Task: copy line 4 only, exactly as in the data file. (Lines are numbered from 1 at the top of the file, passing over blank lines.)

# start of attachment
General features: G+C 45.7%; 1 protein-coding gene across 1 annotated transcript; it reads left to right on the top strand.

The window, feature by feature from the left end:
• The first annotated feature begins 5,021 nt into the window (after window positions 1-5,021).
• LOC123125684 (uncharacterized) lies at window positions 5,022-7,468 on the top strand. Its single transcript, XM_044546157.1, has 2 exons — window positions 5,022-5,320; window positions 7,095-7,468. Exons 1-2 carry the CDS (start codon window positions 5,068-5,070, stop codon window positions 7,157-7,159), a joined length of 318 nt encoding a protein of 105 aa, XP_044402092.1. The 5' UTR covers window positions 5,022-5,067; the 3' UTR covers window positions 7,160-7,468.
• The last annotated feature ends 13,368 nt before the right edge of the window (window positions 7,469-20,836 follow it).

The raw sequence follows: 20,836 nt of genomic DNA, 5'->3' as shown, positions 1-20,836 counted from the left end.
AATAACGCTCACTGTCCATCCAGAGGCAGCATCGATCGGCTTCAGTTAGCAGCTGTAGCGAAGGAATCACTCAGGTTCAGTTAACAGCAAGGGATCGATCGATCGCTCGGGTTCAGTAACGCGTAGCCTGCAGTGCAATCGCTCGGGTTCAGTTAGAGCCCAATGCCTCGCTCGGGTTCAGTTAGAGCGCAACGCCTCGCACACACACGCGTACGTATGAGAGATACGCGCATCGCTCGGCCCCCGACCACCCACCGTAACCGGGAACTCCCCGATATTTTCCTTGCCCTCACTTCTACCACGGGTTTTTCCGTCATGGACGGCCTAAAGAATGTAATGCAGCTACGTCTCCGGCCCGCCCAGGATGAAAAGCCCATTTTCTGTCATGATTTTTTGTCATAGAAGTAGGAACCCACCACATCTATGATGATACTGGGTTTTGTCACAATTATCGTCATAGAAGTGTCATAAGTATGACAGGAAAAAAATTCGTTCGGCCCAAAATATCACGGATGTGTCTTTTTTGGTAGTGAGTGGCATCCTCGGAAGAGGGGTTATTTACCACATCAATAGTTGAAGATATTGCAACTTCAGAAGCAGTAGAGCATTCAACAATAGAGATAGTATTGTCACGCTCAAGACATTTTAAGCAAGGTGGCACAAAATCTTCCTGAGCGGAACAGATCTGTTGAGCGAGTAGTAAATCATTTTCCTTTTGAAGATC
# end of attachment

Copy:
• LOC123125684 (uncharacterized) lies at window positions 5,022-7,468 on the top strand. Its single transcript, XM_044546157.1, has 2 exons — window positions 5,022-5,320; window positions 7,095-7,468. Exons 1-2 carry the CDS (start codon window positions 5,068-5,070, stop codon window positions 7,157-7,159), a joined length of 318 nt encoding a protein of 105 aa, XP_044402092.1. The 5' UTR covers window positions 5,022-5,067; the 3' UTR covers window positions 7,160-7,468.